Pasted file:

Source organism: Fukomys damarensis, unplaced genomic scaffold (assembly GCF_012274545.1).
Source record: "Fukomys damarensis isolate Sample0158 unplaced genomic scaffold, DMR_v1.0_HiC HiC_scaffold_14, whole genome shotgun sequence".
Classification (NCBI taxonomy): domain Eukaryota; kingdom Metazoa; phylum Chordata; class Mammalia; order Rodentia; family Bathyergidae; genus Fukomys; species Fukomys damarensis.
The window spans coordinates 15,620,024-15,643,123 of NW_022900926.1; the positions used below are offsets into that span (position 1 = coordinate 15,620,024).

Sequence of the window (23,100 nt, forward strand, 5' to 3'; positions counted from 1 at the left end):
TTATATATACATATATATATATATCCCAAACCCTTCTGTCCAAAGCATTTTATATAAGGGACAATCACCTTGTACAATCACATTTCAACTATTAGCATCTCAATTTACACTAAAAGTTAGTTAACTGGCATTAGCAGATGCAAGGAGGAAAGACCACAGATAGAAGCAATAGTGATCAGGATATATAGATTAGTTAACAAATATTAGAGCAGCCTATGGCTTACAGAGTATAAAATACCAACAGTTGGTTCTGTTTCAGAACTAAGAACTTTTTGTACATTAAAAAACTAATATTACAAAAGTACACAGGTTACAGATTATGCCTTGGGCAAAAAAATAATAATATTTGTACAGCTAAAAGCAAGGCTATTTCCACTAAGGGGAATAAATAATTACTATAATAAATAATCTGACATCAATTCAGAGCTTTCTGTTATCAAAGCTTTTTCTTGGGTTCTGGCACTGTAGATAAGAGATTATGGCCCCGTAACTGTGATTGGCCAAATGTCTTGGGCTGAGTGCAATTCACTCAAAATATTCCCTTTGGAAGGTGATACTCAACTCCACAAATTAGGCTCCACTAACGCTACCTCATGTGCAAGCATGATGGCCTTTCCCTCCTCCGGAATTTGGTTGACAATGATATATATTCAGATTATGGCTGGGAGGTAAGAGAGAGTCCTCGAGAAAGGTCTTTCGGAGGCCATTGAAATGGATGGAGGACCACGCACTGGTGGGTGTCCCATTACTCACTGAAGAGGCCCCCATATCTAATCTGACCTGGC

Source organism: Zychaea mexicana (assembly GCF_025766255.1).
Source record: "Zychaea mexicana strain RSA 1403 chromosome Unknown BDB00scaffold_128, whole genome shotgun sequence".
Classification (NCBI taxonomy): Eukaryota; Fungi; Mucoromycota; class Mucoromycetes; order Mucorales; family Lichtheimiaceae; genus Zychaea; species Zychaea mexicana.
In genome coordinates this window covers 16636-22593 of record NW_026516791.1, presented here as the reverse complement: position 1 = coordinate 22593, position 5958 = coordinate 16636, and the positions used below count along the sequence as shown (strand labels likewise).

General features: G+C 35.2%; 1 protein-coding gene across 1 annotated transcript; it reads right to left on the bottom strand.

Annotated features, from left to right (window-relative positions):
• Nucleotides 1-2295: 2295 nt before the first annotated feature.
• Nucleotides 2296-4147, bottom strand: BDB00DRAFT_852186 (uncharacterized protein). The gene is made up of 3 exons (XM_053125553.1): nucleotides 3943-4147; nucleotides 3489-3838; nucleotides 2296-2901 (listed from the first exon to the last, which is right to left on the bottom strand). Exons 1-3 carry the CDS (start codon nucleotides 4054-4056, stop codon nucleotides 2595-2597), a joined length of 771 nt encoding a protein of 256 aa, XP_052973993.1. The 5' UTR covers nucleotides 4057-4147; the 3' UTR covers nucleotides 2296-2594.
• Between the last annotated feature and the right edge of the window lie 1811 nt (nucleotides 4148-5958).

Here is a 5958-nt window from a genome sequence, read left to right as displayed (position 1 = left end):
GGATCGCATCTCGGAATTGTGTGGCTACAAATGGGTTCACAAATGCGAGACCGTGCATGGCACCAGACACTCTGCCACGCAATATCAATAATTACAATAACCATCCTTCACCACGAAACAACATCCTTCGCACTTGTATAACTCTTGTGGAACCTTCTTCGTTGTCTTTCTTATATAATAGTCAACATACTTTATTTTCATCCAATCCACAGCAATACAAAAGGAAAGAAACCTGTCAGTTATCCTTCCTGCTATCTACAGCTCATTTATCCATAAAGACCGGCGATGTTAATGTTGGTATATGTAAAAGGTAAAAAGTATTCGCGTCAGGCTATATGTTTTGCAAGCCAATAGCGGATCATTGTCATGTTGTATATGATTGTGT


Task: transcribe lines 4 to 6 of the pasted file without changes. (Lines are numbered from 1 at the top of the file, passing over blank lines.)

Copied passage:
The window spans coordinates 15,620,024-15,643,123 of NW_022900926.1; the positions used below are offsets into that span (position 1 = coordinate 15,620,024).

Sequence of the window (23,100 nt, forward strand, 5' to 3'; positions counted from 1 at the left end):
TTATATATACATATATATATATATCCCAAACCCTTCTGTCCAAAGCATTTTATATAAGGGACAATCACCTTGTACAATCACATTTCAACTATTAGCATCTCAATTTACACTAAAAGTTAGTTAACTGGCATTAGCAGATGCAAGGAGGAAAGACCACAGATAGAAGCAATAGTGATCAGGATATATAGATTAGTTAACAAATATTAGAGCAGCCTATGGCTTACAGAGTATAAAATACCAACAGTTGGTTCTGTTTCAGAACTAAGAACTTTTTGTACATTAAAAAACTAATATTACAAAAGTACACAGGTTACAGATTATGCCTTGGGCAAAAAAATAATAATATTTGTACAGCTAAAAGCAAGGCTATTTCCACTAAGGGGAATAAATAATTACTATAATAAATAATCTGACATCAATTCAGAGCTTTCTGTTATCAAAGCTTTTTCTTGGGTTCTGGCACTGTAGATAAGAGATTATGGCCCCGTAACTGTGATTGGCCAAATGTCTTGGGCTGAGTGCAATTCACTCAAAATATTCCCTTTGGAAGGTGATACTCAACTCCACAAATTAGGCTCCACTAACGCTACCTCATGTGCAAGCATGATGGCCTTTCCCTCCTCCGGAATTTGGTTGACAATGATATATATTCAGATTATGGCTGGGAGGTAAGAGAGAGTCCTCGAGAAAGGTCTTTCGGAGGCCATTGAAATGGATGGAGGACCACGCACTGGTGGGTGTCCCATTACTCACTGAAGAGGCCCCCATATCTAATCTGACCTGGC